Not the book. An article by Ray Honeyford. Twenty eight years after he was hounded from his job for criticising multiculturalism, the BBC asks, was he racist or right?
Ray Honeyford, the head teacher who caused a national controversy over his outspoken criticisms of multiculturalism in schools, has died. But have his views, which once polarised opinion, become mainstream?
He was, taken at face value, an unlikely critic of multiculturalism.
Ray Honeyford was the head teacher of a school in inner-city Bradford where more than 90% of pupils were non-white.
But he had had enough of the prevailing educational beliefs.
Honeyford dared to criticise a culture that taught children in English schools in Urdu rather than the native tongue. He complained about an alien culture that sought to create ghettos in our inner cities – disparate and aloof from the indigenous culture surrounding it. Some of his criticism was specific and barbed:
“…growing number of Asians whose aim is to preserve as intact as possible the values and attitudes of the Indian sub-continent within a framework of British social and political privilege, ie to produce Asian ghettoes”.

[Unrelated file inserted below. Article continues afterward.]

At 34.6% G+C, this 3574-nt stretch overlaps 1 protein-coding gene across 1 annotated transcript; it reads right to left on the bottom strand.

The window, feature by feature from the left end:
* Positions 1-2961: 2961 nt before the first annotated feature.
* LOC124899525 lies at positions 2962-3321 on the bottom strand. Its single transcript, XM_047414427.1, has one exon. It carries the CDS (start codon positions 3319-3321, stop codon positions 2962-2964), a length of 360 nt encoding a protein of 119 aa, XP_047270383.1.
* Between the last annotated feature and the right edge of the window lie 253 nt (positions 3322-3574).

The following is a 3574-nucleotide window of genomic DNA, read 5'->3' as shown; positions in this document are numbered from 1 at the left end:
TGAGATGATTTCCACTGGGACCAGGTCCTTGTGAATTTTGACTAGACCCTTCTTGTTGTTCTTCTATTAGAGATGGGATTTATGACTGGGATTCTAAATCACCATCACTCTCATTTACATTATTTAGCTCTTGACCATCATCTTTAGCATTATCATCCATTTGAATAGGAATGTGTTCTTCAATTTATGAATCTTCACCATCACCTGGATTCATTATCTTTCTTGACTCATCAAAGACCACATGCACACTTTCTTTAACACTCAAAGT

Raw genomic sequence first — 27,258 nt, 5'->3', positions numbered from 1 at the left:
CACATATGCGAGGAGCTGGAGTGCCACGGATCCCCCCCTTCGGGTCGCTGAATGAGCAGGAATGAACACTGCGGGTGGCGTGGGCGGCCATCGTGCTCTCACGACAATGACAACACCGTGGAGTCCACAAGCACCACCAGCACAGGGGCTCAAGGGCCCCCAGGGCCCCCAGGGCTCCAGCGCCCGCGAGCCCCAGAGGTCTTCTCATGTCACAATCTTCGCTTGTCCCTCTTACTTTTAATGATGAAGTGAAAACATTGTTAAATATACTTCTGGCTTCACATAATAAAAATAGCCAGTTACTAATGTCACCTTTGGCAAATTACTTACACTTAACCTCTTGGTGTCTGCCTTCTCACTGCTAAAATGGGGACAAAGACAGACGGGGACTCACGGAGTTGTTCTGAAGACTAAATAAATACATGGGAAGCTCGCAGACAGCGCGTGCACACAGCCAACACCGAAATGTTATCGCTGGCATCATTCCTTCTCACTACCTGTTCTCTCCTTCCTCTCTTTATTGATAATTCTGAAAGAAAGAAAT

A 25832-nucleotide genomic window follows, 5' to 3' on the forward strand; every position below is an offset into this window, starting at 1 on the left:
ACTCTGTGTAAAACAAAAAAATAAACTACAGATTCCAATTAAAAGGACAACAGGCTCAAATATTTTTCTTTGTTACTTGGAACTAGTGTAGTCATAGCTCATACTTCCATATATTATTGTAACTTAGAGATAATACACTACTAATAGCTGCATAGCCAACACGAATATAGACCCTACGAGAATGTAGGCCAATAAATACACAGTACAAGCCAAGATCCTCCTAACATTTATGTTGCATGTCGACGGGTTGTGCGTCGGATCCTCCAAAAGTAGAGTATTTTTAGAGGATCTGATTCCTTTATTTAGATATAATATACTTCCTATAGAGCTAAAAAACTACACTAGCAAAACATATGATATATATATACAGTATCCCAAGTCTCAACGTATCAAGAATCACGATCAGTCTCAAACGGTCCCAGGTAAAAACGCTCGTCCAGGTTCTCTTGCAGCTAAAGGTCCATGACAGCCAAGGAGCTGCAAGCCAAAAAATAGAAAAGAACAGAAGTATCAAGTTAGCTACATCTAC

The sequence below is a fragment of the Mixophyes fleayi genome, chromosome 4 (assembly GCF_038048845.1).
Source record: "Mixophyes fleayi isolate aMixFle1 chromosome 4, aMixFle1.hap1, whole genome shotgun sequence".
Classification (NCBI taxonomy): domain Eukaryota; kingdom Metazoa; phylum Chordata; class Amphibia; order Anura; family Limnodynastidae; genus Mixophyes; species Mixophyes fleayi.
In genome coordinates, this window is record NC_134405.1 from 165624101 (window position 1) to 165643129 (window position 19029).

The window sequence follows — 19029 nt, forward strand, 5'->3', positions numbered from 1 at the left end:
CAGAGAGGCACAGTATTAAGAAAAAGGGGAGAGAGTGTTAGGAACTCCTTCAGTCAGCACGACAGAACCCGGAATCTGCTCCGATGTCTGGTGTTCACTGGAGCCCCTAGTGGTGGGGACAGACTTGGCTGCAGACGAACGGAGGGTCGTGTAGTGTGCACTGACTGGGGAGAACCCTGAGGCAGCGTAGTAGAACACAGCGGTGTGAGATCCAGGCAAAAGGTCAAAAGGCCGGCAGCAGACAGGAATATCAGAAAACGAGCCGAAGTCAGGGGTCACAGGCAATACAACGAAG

He also criticised “an influential group of black intellectuals of aggressive disposition, who know little of the British traditions of understatement, civilised discourse and respect for reason”.
This was in 1984. With hindsight, we’ve seen this policy come home to roost and can we, with hand on heart, say that he was wrong?
Of course, the right-on, righteous of the day were happy to impose thought crime and he was hounded from his post. It is odd, looking back, that this was in the very midst of Thatcher’s Britain. I was aware of the loony left that had taken root in some of the councils across the land, but didn’t recall this particular story until I read the BBC article. What he saw then is much worse now. So much so that even one of the leading racemongers of the day, Trevor Phillips, has had to concede that multiculturalism is probably not a good idea.
There are those who are happy with their actions back then:
Mohammed Ajeeb stands by his actions more than a quarter of a century later.
He told the BBC: “The article was very critical of the Muslim culture and the race relations situation in the city was not very good at that time.”
Yes, of course, because we cannot be having criticism of the ROP’s culture of misogyny, violence and bigotry, can we?
So, Honeyford was right, then?